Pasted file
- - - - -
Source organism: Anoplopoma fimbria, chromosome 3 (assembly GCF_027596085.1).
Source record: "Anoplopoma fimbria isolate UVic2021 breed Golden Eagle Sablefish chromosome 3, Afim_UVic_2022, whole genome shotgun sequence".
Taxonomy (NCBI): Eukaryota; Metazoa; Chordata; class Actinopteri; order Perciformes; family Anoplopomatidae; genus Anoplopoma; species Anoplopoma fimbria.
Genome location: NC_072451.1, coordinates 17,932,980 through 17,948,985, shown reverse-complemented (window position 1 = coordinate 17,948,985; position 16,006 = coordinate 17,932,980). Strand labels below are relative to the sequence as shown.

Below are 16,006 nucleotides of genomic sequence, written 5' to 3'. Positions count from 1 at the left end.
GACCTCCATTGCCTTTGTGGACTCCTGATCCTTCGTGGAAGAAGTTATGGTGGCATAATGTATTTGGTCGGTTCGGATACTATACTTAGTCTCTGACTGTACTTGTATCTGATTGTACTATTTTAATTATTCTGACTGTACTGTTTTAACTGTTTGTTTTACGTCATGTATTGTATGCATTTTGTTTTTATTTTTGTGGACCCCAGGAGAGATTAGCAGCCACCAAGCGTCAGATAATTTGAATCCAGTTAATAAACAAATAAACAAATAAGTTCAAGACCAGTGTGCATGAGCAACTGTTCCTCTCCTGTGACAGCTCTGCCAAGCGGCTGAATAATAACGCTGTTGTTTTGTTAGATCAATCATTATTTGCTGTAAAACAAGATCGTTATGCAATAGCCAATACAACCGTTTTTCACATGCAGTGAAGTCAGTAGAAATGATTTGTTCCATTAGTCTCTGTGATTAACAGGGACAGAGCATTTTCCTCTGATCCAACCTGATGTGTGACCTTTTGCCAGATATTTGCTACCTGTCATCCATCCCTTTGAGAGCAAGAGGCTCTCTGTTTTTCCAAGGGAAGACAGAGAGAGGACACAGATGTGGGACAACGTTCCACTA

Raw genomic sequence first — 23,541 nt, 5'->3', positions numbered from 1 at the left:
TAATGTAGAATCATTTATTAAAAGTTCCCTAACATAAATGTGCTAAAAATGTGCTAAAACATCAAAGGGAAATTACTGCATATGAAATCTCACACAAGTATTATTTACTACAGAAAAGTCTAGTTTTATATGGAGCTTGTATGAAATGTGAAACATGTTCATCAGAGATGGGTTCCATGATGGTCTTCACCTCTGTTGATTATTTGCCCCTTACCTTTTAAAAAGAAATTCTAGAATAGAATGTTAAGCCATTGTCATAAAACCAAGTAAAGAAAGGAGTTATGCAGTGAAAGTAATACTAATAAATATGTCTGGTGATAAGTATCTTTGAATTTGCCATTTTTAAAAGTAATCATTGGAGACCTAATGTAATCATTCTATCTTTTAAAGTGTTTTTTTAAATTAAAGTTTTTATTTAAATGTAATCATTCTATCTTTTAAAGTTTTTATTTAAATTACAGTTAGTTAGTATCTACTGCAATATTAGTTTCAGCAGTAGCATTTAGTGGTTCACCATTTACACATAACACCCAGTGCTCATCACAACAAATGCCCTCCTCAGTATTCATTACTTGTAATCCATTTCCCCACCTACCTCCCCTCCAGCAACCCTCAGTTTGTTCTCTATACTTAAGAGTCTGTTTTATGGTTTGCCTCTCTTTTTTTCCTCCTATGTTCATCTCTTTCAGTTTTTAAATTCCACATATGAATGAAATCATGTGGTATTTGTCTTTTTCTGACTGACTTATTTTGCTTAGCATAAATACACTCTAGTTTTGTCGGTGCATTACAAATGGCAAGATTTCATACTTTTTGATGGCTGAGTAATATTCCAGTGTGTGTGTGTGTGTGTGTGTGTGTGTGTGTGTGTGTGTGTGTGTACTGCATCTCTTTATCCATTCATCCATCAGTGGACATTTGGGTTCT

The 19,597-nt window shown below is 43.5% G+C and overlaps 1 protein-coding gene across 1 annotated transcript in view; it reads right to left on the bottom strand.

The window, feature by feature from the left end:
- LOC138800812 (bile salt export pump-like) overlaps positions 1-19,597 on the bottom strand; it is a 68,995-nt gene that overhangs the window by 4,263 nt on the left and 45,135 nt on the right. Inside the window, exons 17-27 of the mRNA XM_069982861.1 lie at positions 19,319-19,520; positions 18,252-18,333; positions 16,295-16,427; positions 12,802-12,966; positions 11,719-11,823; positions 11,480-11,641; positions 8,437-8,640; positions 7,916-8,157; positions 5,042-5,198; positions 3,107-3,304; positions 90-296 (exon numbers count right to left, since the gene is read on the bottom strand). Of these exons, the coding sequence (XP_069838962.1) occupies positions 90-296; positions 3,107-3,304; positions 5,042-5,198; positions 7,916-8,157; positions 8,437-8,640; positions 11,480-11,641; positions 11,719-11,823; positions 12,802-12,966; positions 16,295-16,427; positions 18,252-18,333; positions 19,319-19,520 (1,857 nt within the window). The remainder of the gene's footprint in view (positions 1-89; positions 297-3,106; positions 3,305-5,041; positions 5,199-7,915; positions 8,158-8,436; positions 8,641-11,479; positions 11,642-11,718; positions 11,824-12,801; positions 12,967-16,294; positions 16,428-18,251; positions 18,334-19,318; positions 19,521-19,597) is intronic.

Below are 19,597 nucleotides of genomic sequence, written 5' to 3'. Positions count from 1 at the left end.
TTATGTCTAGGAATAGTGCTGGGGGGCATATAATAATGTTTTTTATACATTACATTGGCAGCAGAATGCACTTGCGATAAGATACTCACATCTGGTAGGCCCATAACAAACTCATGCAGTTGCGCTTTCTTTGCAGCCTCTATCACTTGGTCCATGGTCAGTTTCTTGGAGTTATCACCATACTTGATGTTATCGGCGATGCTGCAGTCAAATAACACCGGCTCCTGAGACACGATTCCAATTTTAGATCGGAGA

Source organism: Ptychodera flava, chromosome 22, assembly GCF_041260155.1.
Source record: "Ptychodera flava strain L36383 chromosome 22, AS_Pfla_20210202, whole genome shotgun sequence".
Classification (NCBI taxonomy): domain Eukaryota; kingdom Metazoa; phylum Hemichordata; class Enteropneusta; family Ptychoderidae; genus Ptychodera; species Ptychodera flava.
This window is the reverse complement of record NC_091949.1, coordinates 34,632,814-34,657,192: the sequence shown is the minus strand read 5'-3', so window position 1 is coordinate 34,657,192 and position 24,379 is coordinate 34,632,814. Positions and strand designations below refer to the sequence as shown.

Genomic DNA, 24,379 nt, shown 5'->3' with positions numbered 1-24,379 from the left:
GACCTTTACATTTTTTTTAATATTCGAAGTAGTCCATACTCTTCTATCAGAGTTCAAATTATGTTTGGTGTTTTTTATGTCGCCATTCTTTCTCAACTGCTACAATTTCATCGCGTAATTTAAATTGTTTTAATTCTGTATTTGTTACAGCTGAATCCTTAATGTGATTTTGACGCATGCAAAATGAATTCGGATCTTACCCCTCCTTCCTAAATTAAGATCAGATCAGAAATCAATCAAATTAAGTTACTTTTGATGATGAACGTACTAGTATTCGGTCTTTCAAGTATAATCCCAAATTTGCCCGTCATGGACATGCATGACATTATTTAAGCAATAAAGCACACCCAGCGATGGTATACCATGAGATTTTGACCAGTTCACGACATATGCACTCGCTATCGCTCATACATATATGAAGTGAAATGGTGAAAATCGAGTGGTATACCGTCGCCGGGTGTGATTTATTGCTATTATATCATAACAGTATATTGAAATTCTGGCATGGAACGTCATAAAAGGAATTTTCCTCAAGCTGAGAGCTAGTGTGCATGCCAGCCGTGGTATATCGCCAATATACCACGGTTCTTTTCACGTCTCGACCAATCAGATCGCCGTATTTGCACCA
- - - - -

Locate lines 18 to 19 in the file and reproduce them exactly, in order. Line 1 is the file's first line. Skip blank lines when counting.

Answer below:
Genomic DNA, 24,379 nt, shown 5'->3' with positions numbered 1-24,379 from the left:
GACCTTTACATTTTTTTTAATATTCGAAGTAGTCCATACTCTTCTATCAGAGTTCAAATTATGTTTGGTGTTTTTTATGTCGCCATTCTTTCTCAACTGCTACAATTTCATCGCGTAATTTAAATTGTTTTAATTCTGTATTTGTTACAGCTGAATCCTTAATGTGATTTTGACGCATGCAAAATGAATTCGGATCTTACCCCTCCTTCCTAAATTAAGATCAGATCAGAAATCAATCAAATTAAGTTACTTTTGATGATGAACGTACTAGTATTCGGTCTTTCAAGTATAATCCCAAATTTGCCCGTCATGGACATGCATGACATTATTTAAGCAATAAAGCACACCCAGCGATGGTATACCATGAGATTTTGACCAGTTCACGACATATGCACTCGCTATCGCTCATACATATATGAAGTGAAATGGTGAAAATCGAGTGGTATACCGTCGCCGGGTGTGATTTATTGCTATTATATCATAACAGTATATTGAAATTCTGGCATGGAACGTCATAAAAGGAATTTTCCTCAAGCTGAGAGCTAGTGTGCATGCCAGCCGTGGTATATCGCCAATATACCACGGTTCTTTTCACGTCTCGACCAATCAGATCGCCGTATTTGCACCA